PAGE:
Results (time in seconds)

  1. 0.768 Linode
  2. 0.842 Amazon Web Services
  3. 0.864 Vultr
  4. 0.964 Siteground
  5. 1.020 Kyup
  6. 1.180 Google Cloud
  7. 1.180 WP Engine
  8. 1.290 Digital Ocean
  9. 1.790 Themeco
  10. 1.830 Flywheel
  11. 2.230 Atlantic
Speed Tests – GT Metrix

For this test, we enabled the stop onload feature to better simulate real world experience. You will need to sign up for a free account in order to do this. One perk of that is the free monitoring feature, where you can have your site scanned at specific intervals for your reference.

Results (time in seconds)

  1. 0.9 Vultr
  2. 1.3 Linode
  3. 1.4 Siteground
  4. 1.5 Digital Ocean
  5. 1.7 Flywheel
  6. 1.7 Kyup
  7. 1.8 Themeco
  8. 1.9 Amazon Web Services
  9. 1.9 WP Engine
  10. 2.5 Atlantic
  11. 3.3 Google Cloud
Speed Tests – Web Page Test

Web Page Test allows you to run the same test numerous times and gives you a “first view” and “repeat view” time on each. We recorded the first view time to get a better feel for real world performance of your site for a first time visitor.

Results (time in seconds)

  1. 1.932 Linode
  2. 1.959 Vultr
  3. 1.998 WP Engine
  4. 2.178 Amazon Web Services
  5. 2.264 Flywheel
  6. 2.486 Digital Ocean
  7. 2.587 Siteground
  8. 2.613 Google Cloud
  9. 2.627 Kyup
  10. 3.074 Themeco
  11. 3.507 Atlantic
Fastest WordPress hosting page speed test results


If speed is your overall goal, then Cloudways Vultr cleaned up in this category. Linode was an extremely close second place, followed by Cloudways AWS.

It’s important to note that the size of your site and how far you’ve gone to optimise it will have drastic effects on your load times. And while using one of the winners above will give you a large head start, it pays to go through your site and reduce inefficiencies as needed. All three of the tests above will give you recommendations on how to do exactly that.

Part 5: The Load Tests

Load tests are realistically a far better measure of a server’s performance, as they will tell you exactly what happens when a certain number of visitors are simultaneously visiting your site. In the tests below, the greyed out “failed” bars represent tests that either timed out or had error rates (the % of hits that will receive a server error instead of a page) above 10%.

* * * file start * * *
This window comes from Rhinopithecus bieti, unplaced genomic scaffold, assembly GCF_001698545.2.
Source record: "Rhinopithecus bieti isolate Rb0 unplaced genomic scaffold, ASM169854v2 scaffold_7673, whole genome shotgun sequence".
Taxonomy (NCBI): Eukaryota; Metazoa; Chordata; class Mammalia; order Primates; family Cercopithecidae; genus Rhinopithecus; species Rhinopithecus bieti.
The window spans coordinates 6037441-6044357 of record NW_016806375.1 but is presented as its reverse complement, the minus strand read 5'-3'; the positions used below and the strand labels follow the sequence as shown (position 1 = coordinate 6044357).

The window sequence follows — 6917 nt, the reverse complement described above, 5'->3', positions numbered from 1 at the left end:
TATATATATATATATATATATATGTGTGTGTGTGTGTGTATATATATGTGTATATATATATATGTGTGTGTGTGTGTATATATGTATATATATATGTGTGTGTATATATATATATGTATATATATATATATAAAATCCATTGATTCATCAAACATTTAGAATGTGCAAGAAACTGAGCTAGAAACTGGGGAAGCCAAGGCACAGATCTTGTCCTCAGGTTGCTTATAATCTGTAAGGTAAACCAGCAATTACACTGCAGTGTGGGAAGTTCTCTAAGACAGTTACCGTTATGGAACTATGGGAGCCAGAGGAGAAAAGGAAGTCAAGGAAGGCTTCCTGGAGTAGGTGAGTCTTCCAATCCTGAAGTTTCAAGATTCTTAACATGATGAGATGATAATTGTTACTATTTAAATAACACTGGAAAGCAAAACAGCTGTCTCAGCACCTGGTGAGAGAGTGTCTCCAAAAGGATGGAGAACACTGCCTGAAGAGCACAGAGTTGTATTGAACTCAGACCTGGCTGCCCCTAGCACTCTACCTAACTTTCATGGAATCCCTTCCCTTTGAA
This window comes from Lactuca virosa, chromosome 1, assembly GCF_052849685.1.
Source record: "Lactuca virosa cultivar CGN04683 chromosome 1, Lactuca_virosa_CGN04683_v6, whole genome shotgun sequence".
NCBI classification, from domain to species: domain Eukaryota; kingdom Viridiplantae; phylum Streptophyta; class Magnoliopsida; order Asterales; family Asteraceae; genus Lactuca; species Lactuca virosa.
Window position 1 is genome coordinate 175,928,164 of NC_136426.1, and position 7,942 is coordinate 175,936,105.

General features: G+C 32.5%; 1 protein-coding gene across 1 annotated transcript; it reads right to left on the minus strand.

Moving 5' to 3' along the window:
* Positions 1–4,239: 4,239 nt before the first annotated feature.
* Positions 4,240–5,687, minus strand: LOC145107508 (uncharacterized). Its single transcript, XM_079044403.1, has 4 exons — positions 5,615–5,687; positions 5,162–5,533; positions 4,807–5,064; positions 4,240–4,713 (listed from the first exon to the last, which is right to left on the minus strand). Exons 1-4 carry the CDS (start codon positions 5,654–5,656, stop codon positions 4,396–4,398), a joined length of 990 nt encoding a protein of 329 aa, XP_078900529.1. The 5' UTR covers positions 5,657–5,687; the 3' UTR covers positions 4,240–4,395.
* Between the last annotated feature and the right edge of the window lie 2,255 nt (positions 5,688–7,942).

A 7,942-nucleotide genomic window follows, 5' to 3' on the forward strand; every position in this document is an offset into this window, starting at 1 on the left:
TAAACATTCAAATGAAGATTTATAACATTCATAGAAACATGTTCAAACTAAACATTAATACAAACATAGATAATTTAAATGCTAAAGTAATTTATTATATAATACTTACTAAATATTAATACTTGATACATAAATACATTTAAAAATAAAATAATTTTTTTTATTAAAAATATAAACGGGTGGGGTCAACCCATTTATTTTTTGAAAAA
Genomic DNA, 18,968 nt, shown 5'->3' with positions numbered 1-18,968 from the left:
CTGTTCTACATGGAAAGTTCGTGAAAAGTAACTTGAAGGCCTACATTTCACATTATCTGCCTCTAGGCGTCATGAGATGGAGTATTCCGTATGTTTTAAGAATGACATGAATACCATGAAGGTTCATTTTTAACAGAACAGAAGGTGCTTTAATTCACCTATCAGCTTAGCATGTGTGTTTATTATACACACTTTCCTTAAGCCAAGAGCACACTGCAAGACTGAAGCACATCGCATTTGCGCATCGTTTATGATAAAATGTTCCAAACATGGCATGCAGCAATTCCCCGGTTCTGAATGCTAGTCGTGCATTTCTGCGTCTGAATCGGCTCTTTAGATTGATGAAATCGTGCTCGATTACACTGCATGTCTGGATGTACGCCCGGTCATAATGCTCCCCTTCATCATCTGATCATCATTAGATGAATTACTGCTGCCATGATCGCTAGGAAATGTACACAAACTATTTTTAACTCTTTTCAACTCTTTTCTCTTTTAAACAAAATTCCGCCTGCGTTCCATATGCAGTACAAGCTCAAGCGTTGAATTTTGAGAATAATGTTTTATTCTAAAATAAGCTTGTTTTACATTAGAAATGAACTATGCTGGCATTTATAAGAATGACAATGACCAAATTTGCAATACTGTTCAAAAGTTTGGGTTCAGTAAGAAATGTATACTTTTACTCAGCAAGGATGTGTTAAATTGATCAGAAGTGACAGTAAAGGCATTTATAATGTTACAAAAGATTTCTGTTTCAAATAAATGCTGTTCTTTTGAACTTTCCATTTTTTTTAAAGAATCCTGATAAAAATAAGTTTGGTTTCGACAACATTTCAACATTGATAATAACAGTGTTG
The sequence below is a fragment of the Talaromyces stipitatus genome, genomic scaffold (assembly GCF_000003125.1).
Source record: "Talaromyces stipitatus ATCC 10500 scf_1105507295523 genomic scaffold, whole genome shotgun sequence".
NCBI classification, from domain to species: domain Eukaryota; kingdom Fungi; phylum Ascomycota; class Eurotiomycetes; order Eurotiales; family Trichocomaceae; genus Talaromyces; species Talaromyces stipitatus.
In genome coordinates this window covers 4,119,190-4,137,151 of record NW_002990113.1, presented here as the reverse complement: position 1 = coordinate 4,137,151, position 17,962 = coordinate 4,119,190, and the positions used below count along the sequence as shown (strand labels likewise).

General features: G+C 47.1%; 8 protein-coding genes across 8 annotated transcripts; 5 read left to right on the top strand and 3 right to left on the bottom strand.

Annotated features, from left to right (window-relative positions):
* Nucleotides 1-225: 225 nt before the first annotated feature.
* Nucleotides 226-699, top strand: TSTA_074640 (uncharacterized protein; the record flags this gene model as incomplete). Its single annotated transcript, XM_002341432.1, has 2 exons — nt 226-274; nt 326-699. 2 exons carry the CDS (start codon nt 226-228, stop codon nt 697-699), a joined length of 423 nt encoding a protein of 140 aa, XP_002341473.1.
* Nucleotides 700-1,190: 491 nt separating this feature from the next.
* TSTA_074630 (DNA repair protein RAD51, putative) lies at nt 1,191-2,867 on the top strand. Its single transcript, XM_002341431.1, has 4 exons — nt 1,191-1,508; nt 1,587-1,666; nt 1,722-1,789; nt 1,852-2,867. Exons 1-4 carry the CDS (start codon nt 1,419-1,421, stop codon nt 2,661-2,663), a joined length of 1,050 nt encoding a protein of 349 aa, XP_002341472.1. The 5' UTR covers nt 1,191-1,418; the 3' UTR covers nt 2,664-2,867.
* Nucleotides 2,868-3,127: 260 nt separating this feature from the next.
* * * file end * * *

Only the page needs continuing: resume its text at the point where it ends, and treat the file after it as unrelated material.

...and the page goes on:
Best WordPress host load test results

We called the next tests Insanity Tests because, to be frank, this level of traffic is rare for most websites. But it can happen. Have a post or product that goes viral? Boom, thousands of hits at once. Can your server handle it?

WordPress host extreme load test results

The first thing you will notice is a lot of gray bars. As above, the grayed out bars are tests that failed. You may also notice Themeco has none. That’s because it was the only host we tested that didn’t fail a single load test.

Individual Insanity Results

Below is a breakdown of each host’s Insanity Test results. As most did well in the normal load test, we decided this breakdown was the best to show. The orange area fill is the error rate, and the grey bars is the average response time of each request at that specified load target.

Themeco hosting load testCloudways AWS load testCloudways Google load testAtlantic load testLinode load testCloudways Kyup Load test
Cloudways Vultr load testCloudways Digital Ocean load test

Part 6: The Server Benchmarks

PHP Benchmark

Let’s start with the biggest losers (with good reason) here. Themeco and Flywheel trailed significantly behind the others and this was no surprise. These hosts were running versions of PHP 5.6 which is slower than the PHP 7 version other hosts were running. When these hosts can offer PHP 7 we would expect to see the results improve significantly.

  1. Google Cloud
  2. Amazon Web Services
  3. Kyup
  4. Vultr
  5. Siteground
  6. Digital Ocean
  7. Linode
  8. WP Engine
  9. Atlantic
  10. Flywheel
  11. Themeco

In terms of winners, we see the ‘enterprise level’ solutions winning, with Google Cloud the fastest, Amazon Web Services second and Kyup third. After that, we see Vultr, Siteground, Digital Ocean and Linode all grouped pretty close together.

We didn’t factor the results of this test into our overall recommendations solely due to the reason that WordPress rarely relies on PHP computation without MySQL. It does, however, show the variance in processing power between similar setups.

PHP + SQL Benchmark

This test was actually really interesting and reflects the importance of considering the performance of PHP and SQL combined which is the cornerstone of WordPress. If you have a query-heavy WordPress site, this test will be of more importance to you.

  1. Google Cloud
  2. Kyup
  3. Linode
  4. Digital Ocean
  5. Amazon Web Services
  6. Siteground
  7. WP Engine
  8. Vultr
  9. Themeco
  10. Flywheel